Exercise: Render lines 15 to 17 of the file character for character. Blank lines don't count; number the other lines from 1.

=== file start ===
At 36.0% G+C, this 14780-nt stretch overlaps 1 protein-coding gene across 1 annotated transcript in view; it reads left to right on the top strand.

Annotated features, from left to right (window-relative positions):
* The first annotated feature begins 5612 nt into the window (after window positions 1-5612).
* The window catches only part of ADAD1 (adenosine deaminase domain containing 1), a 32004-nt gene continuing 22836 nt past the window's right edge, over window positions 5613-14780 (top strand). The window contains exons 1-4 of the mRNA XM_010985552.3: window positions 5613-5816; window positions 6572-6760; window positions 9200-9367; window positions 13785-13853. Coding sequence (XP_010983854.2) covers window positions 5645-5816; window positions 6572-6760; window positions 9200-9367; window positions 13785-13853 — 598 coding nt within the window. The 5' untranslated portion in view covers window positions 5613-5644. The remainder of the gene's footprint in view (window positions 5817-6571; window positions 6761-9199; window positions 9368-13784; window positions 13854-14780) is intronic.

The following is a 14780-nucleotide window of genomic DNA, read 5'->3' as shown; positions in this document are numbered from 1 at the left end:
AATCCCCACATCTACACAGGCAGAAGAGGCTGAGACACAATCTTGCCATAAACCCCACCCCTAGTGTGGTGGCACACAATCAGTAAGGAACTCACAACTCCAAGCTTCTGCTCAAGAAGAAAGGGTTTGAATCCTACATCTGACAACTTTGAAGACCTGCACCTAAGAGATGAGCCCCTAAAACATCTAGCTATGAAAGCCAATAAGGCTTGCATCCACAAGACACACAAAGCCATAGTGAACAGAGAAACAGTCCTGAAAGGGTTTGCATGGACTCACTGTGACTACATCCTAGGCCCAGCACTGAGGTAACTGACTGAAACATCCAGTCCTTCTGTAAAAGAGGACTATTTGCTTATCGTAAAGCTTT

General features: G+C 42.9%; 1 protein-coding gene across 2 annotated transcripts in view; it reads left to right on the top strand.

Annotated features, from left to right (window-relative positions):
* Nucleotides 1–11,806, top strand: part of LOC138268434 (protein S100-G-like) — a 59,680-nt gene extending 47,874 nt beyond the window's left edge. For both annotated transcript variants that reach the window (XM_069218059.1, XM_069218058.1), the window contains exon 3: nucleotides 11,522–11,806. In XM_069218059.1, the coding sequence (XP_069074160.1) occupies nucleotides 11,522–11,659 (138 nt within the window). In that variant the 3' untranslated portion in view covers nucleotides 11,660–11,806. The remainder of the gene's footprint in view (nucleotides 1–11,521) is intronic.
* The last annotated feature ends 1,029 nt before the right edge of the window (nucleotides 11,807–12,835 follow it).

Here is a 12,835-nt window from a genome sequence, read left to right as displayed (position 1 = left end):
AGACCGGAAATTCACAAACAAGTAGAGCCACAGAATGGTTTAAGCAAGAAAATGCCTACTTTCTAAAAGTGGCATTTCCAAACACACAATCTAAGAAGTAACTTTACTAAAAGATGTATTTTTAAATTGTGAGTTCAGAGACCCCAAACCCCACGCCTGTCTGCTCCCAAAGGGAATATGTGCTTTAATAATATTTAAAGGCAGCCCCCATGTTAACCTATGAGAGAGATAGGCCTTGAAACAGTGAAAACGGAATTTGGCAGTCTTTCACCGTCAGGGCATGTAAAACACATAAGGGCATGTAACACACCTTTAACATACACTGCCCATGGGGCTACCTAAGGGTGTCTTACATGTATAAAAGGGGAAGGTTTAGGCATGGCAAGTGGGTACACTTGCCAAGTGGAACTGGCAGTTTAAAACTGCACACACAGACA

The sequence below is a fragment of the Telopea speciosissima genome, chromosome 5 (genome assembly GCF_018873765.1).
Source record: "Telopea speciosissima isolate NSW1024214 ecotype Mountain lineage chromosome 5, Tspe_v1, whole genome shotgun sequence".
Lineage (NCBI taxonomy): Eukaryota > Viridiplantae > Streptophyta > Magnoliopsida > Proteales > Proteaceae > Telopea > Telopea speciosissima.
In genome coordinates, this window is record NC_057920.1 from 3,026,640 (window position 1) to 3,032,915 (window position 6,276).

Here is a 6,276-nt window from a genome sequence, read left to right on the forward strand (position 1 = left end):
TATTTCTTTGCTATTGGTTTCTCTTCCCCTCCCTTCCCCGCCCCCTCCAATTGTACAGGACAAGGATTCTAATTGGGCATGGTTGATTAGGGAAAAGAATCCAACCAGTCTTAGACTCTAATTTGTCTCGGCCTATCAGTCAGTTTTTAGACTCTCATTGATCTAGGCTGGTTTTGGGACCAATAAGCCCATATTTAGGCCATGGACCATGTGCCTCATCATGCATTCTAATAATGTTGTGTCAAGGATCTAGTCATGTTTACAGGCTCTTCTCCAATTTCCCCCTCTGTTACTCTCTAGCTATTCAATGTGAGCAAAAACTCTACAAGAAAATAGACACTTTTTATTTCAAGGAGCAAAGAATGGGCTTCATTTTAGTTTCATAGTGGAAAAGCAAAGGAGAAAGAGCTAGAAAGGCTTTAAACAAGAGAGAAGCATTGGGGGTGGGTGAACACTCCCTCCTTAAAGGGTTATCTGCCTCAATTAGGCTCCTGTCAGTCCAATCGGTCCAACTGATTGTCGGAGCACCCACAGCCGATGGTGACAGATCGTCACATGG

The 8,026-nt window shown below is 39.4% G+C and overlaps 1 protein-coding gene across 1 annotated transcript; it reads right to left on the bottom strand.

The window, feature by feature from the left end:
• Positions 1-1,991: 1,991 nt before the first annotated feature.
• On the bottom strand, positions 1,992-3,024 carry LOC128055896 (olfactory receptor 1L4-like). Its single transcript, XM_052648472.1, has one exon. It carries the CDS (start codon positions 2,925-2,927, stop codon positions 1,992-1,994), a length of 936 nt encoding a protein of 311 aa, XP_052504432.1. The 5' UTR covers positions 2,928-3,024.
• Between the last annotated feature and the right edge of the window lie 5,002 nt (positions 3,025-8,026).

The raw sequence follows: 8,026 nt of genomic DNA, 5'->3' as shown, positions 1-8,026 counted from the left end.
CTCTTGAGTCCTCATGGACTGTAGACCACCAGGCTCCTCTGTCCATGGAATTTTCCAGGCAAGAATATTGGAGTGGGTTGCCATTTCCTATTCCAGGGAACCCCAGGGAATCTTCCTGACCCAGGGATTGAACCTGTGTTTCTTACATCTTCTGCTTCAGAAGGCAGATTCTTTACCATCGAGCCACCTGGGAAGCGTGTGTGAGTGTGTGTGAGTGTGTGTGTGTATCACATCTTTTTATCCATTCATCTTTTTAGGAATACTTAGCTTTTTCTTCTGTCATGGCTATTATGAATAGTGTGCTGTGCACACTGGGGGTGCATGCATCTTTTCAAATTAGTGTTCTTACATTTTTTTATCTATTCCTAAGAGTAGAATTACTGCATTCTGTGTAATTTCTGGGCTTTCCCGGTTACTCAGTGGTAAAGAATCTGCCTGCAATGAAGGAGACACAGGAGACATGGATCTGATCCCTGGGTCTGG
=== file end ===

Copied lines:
Lineage (NCBI taxonomy): Eukaryota > Viridiplantae > Streptophyta > Magnoliopsida > Proteales > Proteaceae > Telopea > Telopea speciosissima.
In genome coordinates, this window is record NC_057920.1 from 3,026,640 (window position 1) to 3,032,915 (window position 6,276).

Here is a 6,276-nt window from a genome sequence, read left to right on the forward strand (position 1 = left end):